20th June

Own our Oil – The Fight for Irish Economic Freedom

‘Goddammit, we’re being misinformed, misled and exploited ― all over again,’ writes Eddie Hobbs in the opening line of this book, dedicated to the memory of Justin Keating, described as a ‘veterinary surgeon, government minister, broadcaster, writer and humanist, for reasons that become eminently clear as you read into [the] content and listen to the remarkable interview with him on Ownouroil.ie recorded in 2009, the year he died.’

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And a recent convert in his thinking, Hobbs describes his ‘moment of epiphany’ to be as recent as September 2012. ‘Until then I’d assumed that all of the hot air about offshore oil and gas was generated by a dolly mixture of extremists, lefties and planet-before-people types who grasped little about economics, business and risk taking. It was uninformed. It was wrong. It was arrogant.

Self-described as an ‘anthology of essays that packs a punch’, this publication comprises inputs from a team of multidisciplinary writers led by Hobbs who outline how they see Ireland’s leaders have built a system that has been ‘excessively generous to the oil and gas industry abroad’.

To counter this, the team proposes a new approach to regulate and tax the industry so that Ireland may benefit from ‘Irish resources’. It discusses regulation; transparency of licensing arrangements and strategy; viability of oil and gas fields; environmental concerns; tax implications and the argument against change.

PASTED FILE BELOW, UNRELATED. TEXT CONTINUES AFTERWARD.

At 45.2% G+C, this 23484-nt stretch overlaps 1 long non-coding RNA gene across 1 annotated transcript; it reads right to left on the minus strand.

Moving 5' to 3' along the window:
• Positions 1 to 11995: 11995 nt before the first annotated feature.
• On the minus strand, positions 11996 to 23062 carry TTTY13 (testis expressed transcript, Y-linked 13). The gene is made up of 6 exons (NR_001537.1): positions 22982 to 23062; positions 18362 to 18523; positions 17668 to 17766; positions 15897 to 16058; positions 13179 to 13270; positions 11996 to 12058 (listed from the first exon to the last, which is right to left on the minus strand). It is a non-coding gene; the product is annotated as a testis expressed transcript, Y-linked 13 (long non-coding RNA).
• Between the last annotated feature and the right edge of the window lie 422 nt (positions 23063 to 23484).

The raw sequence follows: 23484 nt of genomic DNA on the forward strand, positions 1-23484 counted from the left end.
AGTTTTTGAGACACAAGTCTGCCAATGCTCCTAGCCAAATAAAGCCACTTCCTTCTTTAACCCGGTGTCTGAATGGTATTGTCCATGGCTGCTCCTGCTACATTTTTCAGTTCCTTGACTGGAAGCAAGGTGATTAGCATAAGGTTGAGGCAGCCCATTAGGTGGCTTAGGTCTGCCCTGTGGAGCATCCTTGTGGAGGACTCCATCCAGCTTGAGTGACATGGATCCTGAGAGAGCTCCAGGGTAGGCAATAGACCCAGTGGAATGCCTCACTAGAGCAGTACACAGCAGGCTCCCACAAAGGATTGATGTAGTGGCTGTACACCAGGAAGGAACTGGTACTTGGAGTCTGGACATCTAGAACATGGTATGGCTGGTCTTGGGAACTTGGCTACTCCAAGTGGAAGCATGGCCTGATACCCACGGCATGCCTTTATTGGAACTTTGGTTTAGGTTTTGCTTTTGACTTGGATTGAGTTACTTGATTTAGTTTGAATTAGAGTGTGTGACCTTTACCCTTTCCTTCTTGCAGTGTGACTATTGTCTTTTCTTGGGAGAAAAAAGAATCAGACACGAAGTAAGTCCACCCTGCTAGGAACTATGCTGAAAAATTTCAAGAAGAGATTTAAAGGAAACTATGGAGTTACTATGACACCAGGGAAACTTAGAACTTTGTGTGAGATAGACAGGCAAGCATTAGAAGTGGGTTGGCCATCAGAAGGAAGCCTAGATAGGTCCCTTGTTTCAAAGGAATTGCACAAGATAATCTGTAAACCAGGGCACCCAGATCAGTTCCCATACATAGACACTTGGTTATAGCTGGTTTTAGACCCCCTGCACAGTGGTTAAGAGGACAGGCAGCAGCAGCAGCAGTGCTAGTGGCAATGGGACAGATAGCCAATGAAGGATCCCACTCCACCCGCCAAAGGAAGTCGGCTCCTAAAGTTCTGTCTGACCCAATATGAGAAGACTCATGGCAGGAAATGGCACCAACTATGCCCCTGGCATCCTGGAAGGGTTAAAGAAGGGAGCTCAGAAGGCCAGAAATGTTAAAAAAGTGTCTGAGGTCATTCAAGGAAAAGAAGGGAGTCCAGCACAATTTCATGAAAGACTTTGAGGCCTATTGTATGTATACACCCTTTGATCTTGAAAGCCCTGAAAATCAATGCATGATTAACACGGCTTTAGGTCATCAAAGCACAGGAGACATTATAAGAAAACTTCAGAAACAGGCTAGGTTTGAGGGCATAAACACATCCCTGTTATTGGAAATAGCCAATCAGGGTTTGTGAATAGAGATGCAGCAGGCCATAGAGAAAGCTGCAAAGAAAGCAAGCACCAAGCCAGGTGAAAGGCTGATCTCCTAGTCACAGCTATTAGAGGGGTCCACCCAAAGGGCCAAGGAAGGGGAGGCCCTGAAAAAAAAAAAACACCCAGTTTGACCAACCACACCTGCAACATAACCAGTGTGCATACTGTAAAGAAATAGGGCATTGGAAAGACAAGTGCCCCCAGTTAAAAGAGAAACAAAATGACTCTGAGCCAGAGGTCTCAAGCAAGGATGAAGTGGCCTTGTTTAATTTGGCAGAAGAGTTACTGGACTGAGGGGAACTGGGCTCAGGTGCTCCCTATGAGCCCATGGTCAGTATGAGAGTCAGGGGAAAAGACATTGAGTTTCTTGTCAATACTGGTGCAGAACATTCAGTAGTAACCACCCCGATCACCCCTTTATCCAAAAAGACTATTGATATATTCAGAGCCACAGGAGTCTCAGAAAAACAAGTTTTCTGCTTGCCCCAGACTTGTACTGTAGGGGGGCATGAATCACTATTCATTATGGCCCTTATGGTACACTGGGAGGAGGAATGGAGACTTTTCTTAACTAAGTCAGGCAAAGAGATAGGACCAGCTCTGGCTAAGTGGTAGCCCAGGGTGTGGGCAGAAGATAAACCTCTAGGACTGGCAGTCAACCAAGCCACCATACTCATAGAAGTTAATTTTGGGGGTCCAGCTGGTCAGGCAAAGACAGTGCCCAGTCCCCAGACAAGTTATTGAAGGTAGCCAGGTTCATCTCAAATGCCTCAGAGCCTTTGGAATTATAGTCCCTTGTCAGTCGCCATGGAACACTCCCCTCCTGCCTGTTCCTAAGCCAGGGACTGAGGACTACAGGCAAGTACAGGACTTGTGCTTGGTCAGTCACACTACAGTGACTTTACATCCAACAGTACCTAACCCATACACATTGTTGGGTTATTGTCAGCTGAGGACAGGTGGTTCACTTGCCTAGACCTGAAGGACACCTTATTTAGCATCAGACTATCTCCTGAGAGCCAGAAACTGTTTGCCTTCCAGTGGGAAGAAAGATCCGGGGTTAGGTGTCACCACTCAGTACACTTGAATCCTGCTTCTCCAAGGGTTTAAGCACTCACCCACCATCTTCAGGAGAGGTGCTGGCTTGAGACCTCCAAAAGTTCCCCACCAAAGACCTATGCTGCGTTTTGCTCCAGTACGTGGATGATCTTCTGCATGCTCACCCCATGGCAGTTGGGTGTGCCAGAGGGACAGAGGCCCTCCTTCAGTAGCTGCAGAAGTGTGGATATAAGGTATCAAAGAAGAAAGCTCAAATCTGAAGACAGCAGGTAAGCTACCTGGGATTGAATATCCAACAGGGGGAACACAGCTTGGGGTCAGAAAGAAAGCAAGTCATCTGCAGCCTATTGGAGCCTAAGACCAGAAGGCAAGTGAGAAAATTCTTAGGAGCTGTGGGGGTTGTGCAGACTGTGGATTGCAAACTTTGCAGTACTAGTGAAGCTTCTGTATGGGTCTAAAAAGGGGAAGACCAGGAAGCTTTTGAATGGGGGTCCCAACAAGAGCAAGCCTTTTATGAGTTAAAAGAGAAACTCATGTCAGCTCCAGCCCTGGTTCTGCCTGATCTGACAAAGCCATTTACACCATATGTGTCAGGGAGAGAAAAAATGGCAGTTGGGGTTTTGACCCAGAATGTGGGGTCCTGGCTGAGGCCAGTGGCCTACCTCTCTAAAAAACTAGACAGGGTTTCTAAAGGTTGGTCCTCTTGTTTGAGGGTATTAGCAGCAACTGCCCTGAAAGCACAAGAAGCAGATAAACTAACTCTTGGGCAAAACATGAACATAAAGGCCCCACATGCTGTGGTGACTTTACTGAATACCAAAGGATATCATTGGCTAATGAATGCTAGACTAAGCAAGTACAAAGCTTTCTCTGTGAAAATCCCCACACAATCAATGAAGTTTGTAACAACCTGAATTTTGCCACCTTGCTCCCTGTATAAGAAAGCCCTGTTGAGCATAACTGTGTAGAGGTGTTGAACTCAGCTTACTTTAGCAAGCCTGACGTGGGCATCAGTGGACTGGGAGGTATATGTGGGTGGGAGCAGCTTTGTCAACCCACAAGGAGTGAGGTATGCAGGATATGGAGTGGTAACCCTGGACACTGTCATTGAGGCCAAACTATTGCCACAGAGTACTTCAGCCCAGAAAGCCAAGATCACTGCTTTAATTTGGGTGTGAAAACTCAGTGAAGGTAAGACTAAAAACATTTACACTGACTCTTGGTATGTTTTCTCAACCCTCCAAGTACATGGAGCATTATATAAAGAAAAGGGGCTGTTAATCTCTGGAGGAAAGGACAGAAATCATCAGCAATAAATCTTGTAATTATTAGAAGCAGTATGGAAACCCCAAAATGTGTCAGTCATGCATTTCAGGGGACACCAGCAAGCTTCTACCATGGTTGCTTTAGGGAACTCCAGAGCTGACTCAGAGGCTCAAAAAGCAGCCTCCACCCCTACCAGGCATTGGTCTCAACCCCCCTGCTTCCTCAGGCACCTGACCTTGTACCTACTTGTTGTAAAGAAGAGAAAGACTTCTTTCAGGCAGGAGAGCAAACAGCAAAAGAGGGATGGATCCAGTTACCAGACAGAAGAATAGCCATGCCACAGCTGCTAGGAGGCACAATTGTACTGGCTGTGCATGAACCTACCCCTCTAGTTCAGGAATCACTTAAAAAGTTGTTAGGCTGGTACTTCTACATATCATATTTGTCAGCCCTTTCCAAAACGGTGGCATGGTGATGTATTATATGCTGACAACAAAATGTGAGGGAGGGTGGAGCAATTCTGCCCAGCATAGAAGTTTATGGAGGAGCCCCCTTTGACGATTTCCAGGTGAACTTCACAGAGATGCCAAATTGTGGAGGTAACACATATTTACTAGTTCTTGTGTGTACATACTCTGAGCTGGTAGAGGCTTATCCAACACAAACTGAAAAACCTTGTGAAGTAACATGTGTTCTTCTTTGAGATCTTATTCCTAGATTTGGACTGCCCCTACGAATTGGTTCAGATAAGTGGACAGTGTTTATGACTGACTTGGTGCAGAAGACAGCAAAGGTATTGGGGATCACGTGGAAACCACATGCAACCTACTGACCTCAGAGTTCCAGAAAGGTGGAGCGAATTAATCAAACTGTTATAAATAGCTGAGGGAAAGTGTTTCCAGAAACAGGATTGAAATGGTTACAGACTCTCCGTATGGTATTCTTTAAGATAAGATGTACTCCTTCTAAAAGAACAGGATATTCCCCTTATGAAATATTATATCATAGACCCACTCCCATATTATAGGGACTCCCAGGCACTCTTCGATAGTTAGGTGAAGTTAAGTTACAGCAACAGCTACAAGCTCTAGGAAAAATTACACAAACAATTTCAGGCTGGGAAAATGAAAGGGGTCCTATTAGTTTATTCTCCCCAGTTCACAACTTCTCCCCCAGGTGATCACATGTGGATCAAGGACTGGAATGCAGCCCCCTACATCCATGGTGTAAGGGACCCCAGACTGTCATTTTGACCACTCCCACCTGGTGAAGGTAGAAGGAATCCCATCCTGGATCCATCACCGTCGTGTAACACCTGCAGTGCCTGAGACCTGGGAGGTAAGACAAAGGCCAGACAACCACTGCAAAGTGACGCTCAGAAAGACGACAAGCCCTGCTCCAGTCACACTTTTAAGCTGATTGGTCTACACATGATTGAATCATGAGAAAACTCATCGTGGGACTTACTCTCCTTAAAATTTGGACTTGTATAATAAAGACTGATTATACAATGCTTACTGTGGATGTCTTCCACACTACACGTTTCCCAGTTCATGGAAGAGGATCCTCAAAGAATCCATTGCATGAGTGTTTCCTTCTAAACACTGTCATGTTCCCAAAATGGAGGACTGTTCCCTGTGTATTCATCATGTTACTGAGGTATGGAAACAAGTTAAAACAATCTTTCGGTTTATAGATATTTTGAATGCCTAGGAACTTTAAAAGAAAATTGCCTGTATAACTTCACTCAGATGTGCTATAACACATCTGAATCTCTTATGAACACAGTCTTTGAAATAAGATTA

It chronicles the history of Ireland’s oil and gas story and ‘except for Justin Keating, no Minister has really stood up for the Irish people on this matter; they are trapped by a short-term electoral cycle that fails to reward long-term strategic thinking', writes Hobbs in the epilogue.

Solutions are proffered with practical examples and latest developments on the international stage, and the potential economic upside of Ireland ‘getting it right’.

The book also charts the Norwegian model of resource management ― which began from ‘scratch’ in the 1970s but forty years later has developed into one of the world’s largest sovereign wealth funds with consequent societal benefits.

‘Don’t give away too much in the first round, take time to set up a legal framework flexible enough for the State to tighten rules when conditions change, strategic agreements and decisions made in the early phase in an oil region’s development have decisive implications,’ remarks Dr Helge Ryggvik, Centre for Technology, Innovation and Culture, University of Oslo.

‘Irish citizens can be empowered and regain control of our natural resources, demand a fair share of the profits and wisely allocate our gains.’

Published by Liberrties Press

ISBN: 978-1-9097-18227 €19.99

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